ByJonathan Reetun, writer at
I'm basically Bear Grylls except I stay inside and play games. @jreetun
Jonathan Reetun

Step into the shoes of Arthur Hastings as he maneuvers his way through an alternate England in which citizens are dependent on a drug called Joy in order to keep their minds free from worry.

I’ve been following the development of Compulsion Games' We Happy Few for a while now, and while we have to wait until early next year to get a finished version, the demo that I was fortunate enough to play showed some really exciting signs for the coming game. Here are the top four reasons why I — and hopefully you also — am excited for the game’s release.

1. The Setting

We Happy Few is set in a reimagining of the 1960s. There are enough well-placed signals in the early parts of the game to alert the player to a retrofuturistic dystopian society not unlike George Orwell’s Nineteen-Eighty-Four, with our protagonist working in media censorship. The game comes complete with shady masked policemen and an off-putting, omnipresent media that works successfully to implant a totalitarian system in our minds.

While you could argue that dystopian settings in games are usually done in a heavy-handed way, WHF seems to have hit a good balance — and when it is done right, a dystopian setting makes for an awesome backdrop for the gamer to delve into.

The cobblestones and traditional red box are just a couple of the nice touches.
The cobblestones and traditional red box are just a couple of the nice touches.

2. The Themes

While the game's setting of a dystopian world is the overarching motif, one must really examine the ideas surrounding it before they can get really excited. The choice to set the game in the 1960s allows the developers to use the framework of the Cold War. I’m not expecting the game to address this political period in recent history head-on, rather, I expect that it is the feelings of paranoia and fear of the unknown that permeated society back then that will be most prominent in WHF.

The anchor for the game is the featured mechanic of choosing when to take your Joy, the drug that helps you to stay happy. This introduces the theme of reality as you take control over balancing the effects of withdrawal and keeping your character sober enough to continue his journey without the crutch of drug dependency. I’m hoping that if you let Arthur slide too far one way or the other, then players will be treated to tricks and hallucinations until we lessen his dependency.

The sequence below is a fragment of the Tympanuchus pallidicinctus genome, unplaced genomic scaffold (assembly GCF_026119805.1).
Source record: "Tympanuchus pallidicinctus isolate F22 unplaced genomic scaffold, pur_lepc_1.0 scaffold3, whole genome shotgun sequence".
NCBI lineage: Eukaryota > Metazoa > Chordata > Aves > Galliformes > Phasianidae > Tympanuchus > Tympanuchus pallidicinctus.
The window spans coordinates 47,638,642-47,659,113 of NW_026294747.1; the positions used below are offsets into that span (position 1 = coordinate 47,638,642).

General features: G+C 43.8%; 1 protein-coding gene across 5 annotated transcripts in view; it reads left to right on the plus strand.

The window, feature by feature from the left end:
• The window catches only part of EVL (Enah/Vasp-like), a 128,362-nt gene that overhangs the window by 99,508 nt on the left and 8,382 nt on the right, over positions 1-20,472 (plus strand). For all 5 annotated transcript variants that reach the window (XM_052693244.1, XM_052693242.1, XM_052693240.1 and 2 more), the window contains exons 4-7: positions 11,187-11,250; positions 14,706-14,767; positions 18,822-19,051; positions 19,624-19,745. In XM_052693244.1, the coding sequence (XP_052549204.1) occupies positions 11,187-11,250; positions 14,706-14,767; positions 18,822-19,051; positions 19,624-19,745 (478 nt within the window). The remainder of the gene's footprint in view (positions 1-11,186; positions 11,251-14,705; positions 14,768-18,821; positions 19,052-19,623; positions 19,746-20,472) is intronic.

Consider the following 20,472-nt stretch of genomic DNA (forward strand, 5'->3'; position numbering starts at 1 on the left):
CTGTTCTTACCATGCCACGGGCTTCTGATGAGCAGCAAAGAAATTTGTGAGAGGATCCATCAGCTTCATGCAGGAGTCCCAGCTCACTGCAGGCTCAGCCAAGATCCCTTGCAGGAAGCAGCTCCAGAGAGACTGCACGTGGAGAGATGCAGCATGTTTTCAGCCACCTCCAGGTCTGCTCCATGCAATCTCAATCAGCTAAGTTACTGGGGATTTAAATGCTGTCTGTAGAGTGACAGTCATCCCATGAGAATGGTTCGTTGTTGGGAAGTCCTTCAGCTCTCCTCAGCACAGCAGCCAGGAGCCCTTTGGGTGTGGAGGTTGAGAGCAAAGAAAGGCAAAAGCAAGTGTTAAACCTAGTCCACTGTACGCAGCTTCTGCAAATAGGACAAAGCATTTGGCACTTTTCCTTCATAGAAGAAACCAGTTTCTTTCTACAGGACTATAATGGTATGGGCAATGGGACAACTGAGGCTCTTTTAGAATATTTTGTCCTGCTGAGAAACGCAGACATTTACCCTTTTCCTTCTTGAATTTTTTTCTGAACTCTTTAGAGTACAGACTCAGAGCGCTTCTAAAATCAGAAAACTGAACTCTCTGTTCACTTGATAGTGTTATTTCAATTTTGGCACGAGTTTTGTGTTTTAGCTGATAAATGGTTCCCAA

I haven’t seen any confirmed reports of what the story will actually entail; though I would suggest that the groundwork is in place for one that will keep you up until the early hours every night.

You have the power to let Arthur go overboard with Joy, or use just enough to let him function.
You have the power to let Arthur go overboard with Joy, or use just enough to let him function.

3. Survival Aspect

We Happy Few has incorporated some basic survival aspects, which should develop the context of Arthur’s ordeal. What has made previous games, like Alien: Isolation and Don’t Starve, so successful was that you really had no power to take on the antagonist — rather, you could do just enough to get by. This is very much the case for WHF, as you are responsible initially for satisfying Arthur Hastings’ hunger, quenching his thirst and allowing him to rest.

As you progress through the game, I believe aspects of survival will be about blending in rather than conventional survival (urban guerrilla survival, or something like that). Your outfit will need to look nice, you will be expected to smile, and show society that you aren’t a downer. I get the feeling you'll have minimal power in the game as you will have to rely on the drug-addled minds of your fellow citizens and your own cunning to survive long enough.

Beware of the baton-happy law enforcement.
Beware of the baton-happy law enforcement.

4. It Looks Great

The in-game design has been a massive draw for admirers of this title. One thing that I really enjoyed were the houses on the loading screen; the way they almost sprout from the ground is very reminiscent of the style used in the Fable series.

The use of color is of course a major decision in any form of design, and it seems like the developers have taken great pains to use vibrant hues to emphasize the euphoric effects of Joy, while the harsh effects of reality introduce bland, monochrome colors.

The character design is very much the focal point of the game, with designers implementing masks for the game's Joy addicts that are just bloody creepy. The plain white masks and snazzy suits worn by the citizens of reimagined England create a surreal effect that quickly grows quite unsettling.

See what other people have to say about We Happy Few:

The masked people add to the games eerie atmosphere.
The masked people add to the games eerie atmosphere.

So What's Next?

From what I have heard, it seems likely that the game will be released in early 2017. Obviously there could be changed by numerous delays, or perhaps the release will even be brought forward. Currently the game is being developed for PC and Xbox, though the developers have not ruled out a release for the PS4 at a later date.

If you want to know more about We Happy Few, go to The Xbox Games Store does have a free trial that you can play right now. Or if you’re overly excited and want to see everything the game has to offer, you can get the Alpha version of the game for around $29.99.


How about you? Are you excited for the game or do you think it will just be more of the same?


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